Research Shows Positivity Comes Easier As We Age

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November 15, 2018 - 6:45am

New research from the University of Nebraska-Lincoln shows older adults have greater motivation to experience positivity than young adults. NET's Brandon McDermott speaks with researcher Maital Neta, assistant professor of Psychology at UNL, about what the research shows as well as what this could mean to people as they age.

Brandon McDermott, NET News: Your study shows older adults have a limited perspective and a greater motivation to experience positivity than younger adults. Is it safe to say older adults view life's challenges and surprises in a more positive light?

Dr. Maital Neta, University of Nebraska-Lincoln: That's exactly what we're trying to show so actually there's a lot of work that came before us that shows that older adults pay attention to more positive things than negative things and when asked to recall events from their life they remember the more positive things compared to the negative things. So, what we're trying to do in the lab is we're building on that by demonstrating that when faced with something that is emotionally uncertain – something that could be positive or negative – older adults for lack of a better word choose to see the more positive interpretation.

McDermott: You also note that older adults have a more positive valence bias tied to their goals. Could you elaborate on that for us?

Neta: Valence is a term that basically represents the extent to which something has a positive or negative meaning. It's on a scale from being very positive to being very negative. So then the valence bias is the tendency for a person to interpret something as having a positive or negative meaning. There are lots of things that we encounter that we know have a very clear meaning, for example, an angry face or a happy face have a very clear negative or positive meaning. Then there are lots of things that are ambiguous. We encounter them and we don't know immediately whether something is positive or negative.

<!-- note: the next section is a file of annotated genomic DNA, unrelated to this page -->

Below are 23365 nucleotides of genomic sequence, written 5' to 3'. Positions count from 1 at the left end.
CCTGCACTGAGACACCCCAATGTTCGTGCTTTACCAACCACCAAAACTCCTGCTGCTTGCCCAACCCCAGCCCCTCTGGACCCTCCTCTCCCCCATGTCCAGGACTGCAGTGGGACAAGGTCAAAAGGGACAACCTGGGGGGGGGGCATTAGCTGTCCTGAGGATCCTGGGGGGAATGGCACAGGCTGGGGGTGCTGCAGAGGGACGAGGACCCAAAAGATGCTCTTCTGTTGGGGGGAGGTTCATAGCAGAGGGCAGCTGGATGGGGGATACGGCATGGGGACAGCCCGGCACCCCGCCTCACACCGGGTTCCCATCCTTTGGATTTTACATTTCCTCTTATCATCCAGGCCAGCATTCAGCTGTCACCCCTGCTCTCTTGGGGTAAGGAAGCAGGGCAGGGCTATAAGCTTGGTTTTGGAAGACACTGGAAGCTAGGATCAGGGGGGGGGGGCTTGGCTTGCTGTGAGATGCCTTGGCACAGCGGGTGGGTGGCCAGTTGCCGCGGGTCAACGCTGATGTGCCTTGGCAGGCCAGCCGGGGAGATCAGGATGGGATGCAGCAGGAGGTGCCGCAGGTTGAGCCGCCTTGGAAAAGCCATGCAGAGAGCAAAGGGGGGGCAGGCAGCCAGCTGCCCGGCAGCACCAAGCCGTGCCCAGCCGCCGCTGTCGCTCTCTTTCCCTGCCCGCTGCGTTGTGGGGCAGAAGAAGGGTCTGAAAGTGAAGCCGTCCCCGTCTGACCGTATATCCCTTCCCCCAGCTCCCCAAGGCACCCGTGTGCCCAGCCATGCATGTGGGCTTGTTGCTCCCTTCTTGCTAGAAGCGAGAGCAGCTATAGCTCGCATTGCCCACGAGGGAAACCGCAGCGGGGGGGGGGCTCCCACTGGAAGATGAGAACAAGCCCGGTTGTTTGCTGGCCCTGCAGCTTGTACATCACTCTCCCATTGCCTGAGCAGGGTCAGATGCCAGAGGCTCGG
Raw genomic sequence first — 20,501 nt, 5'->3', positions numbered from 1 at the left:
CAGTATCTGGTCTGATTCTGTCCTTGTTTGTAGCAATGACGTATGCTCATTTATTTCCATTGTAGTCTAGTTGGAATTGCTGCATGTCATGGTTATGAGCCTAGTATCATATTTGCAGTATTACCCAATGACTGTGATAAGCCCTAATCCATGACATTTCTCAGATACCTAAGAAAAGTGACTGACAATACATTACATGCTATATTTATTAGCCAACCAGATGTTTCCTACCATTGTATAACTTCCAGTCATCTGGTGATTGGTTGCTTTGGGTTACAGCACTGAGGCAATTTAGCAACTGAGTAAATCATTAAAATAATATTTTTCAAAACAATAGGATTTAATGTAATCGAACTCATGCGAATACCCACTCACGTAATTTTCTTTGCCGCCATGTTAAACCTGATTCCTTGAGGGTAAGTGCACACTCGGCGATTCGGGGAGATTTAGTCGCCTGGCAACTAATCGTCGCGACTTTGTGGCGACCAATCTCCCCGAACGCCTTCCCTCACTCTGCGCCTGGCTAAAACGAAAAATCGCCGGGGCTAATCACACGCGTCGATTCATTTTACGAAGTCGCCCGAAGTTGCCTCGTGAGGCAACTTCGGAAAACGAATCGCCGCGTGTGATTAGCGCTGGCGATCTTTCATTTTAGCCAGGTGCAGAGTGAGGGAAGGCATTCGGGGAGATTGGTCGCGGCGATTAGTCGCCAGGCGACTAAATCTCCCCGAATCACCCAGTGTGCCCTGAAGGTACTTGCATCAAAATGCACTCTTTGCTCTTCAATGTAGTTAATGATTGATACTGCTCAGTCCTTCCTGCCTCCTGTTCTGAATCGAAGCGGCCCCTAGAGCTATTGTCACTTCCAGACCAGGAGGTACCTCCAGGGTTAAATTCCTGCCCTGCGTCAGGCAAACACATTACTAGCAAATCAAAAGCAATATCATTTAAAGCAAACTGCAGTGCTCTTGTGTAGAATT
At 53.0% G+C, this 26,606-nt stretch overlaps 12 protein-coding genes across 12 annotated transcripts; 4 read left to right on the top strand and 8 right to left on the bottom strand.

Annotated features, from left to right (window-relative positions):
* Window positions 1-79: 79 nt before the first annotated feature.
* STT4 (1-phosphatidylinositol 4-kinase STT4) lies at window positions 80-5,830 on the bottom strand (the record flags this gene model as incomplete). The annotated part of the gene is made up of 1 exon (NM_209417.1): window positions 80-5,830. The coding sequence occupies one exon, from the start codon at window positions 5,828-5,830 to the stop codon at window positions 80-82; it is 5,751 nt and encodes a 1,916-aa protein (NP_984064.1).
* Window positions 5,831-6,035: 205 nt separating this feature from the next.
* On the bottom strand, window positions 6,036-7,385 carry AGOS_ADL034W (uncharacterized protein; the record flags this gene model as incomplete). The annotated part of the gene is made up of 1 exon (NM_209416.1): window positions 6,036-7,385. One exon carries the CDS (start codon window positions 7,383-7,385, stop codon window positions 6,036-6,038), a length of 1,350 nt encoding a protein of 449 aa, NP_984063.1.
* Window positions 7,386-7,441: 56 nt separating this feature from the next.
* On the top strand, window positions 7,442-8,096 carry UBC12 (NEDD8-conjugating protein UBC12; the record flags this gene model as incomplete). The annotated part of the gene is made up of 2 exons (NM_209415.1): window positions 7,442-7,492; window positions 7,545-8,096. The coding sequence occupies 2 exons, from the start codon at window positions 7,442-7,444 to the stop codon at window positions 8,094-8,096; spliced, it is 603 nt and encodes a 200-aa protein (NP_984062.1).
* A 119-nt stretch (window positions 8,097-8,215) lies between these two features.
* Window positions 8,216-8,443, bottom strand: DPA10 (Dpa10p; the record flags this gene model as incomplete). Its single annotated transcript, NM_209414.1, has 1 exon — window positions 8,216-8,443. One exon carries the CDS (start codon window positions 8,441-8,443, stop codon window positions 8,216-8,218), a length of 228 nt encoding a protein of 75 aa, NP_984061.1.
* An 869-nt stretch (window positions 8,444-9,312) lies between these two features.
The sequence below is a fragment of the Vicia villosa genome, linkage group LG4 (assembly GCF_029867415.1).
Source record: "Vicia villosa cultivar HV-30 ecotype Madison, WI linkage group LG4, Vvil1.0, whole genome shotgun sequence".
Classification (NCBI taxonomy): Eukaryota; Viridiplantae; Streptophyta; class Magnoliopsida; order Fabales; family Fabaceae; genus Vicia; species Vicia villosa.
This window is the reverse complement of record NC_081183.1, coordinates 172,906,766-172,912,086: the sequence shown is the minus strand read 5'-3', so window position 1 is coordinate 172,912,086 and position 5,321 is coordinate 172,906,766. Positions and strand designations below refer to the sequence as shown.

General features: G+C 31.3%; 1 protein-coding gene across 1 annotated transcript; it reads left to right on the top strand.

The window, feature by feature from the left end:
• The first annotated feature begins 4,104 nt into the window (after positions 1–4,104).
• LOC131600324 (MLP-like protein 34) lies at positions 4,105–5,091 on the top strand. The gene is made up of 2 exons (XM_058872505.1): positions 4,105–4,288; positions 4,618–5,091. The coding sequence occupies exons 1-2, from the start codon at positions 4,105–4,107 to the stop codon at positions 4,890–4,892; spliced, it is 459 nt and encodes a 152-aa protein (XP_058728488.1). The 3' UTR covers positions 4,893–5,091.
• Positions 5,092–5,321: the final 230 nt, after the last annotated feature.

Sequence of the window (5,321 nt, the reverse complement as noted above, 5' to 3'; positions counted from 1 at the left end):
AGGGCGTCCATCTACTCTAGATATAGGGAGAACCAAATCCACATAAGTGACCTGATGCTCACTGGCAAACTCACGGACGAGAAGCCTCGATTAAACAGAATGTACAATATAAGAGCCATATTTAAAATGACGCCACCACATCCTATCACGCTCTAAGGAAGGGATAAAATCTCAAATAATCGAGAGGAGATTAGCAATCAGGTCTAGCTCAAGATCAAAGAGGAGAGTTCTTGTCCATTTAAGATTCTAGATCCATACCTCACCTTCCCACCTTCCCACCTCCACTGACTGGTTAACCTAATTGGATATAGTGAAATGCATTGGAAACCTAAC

McDermott: Your research also shows valence bias is malleable and sensitive to time perspectives. Why is that?

Neta: Essentially what that means is they're more aware of the fact that they don't have a lot of time left. It sort of shifts their goals and their motivations. When we're younger, we tend to want to go out and explore new environments, meet new people and as we get older we sort of come to decide – what are the places we like? Who are the people we want to spend time with? So having this kind of limited time perspective shifts our goals, how we kind of go about our daily lives.

McDermott: Can where we are in life have a large impact on how we react to life changes and how we process emotions?

Neta: Absolutely. There's lots of work that looks at this across the life span. Where we are in our life span, whether we're a child or middle-aged or an older adult, it can certainly have all kinds of effects on how we process new information, how we respond emotionally, how we process or regulate our emotions – but also the life experiences that we have can have a huge impact on our emotional responses. That's a much harder thing to test in the lab because it relies on somebody’s willingness and ability to report on their life's experiences. But some work – both in animals and humans – has shown for example that early life stress – and one example of that is being institutionalized as a child – can have all kinds of outcomes on how we process emotions and how we relate to other people.

McDermott: What is next for your research?

Neta: Since you are really interested in this kind of life span question, it turns out that children are more negative. Children have a more negative valence bias. If we can understand what it is about this natural trajectory that sort of gets us towards more positivity as we age, one thing I would really like to do is be able to speed that up for certain people because there are lots of people who experience this sort of chronic negativity – people that are depressed, people that are experiencing anxiety – they tend to approach things with a more negative lens. If we can sort of understand this mechanism that naturally gets us to more positivity with age, then perhaps we can help people to sort of speed that up in those that have a more negative bias.



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